If most of the above is true, when compared to the original certified TR1 configuration, would a TR3 that has a single enabled DDR4-3600 or even approaching 4000 spec channel per die be significantly hampered in performance? Local cores have a mountain of cache to help with memory demands and a pretty good amount of local DRAM bandwidth. If we make the assumption that the IF throughput will be increased in EPYC2/TR3, then access to remote DRAM channels will also be at or near full bandwidth with only initial transaction setup latencies to contend with. Given how spread out the access to remote DRAM would be, inter die data transfers wouldn't be as disrupted as they would be in the current TR2 setup where remote die memory calls can heavily saturate the IF links between the die. Increased IF bandwidth can also serve to reduce the latency penalty for remote die memory calls. Looking at the number for EPYC 1 from the latency and bandwidth testing that Serve The Home did, you can see a relative drop in latency from going to 2667 DRAM from 2400 of around 11ns. That's 11ns for 266mhz. While the scaling is not linear, going from 2667 to 3200 is a jump of 533mhz. That should be good enough to shave another 18ns or so off of remote DRAM access latencies. The local die has a latency for memory calls (when configured as an EPYC core for what that's worth) of 81 ns at 2667 and remote die DRAM at ~135ns. Running at 3200, you'd expect that latency to be, again, roughly, 117ns. If the trend line continues, then at 3600, it should be vaguely 105ns and at 4000 the latency should be around 100 or less ns. Now, none of us have any idea is AMD is capable of getting the IF links between cores to run that fast on their MMC. However, if they can, then those are NOT bad memory latency numbers for remote node DRAM accesses. I suspect, however, that the addition of more cores in the 7nm die will incur some sort of latency penalty as the routing of system calls will have a bigger table to look through for each new transaction, so those numbers are likely optimistic.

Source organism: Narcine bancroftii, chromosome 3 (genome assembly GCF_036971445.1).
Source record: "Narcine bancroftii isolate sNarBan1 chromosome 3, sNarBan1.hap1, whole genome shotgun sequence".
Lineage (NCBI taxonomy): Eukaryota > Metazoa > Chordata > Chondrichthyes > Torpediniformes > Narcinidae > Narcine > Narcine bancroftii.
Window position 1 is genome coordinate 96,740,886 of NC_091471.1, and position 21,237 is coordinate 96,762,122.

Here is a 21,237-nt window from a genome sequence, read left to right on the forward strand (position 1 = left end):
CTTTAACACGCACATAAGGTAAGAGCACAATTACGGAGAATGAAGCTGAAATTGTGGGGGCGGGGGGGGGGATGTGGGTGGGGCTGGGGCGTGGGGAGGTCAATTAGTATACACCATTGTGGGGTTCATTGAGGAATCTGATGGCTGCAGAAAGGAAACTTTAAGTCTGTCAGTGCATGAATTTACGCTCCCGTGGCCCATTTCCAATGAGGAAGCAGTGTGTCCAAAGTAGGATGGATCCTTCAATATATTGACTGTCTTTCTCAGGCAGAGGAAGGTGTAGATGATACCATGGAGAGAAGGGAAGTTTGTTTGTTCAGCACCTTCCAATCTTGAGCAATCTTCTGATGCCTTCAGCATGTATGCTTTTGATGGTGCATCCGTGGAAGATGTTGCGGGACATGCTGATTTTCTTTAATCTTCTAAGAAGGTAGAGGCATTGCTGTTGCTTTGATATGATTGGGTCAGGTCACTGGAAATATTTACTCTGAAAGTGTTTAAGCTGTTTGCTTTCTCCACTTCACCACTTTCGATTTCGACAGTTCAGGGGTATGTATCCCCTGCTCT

The idea with having a local DRAM channel per die is to make sure that there is always an opportunity for a die to make a memory call with the lowest latency. At DDr-3600-4000 (again, I'm speculating on the certified DRAM speed for TR3 here, using AMD's demonstrated DDR-3200 on TR2 as a baseline), that's a latency that can be as low as the low 60-high 50 ns range as compared to a remote latency that's easily twice that. I think that, for a task that can be heavily threaded and can be managed to keep it's working memory local to its own NUMA node, this can make a noticeable difference, especially in cases where there are lots of small transactions instead of streaming large blocks in bulk. In cases where one die needs maximum bandwidth, having a single channel that's at the end of each inter-die IF link means that it should be better able to sustain maximum bandwidth across those links as that data transfer should not saturate the link (where as it can now).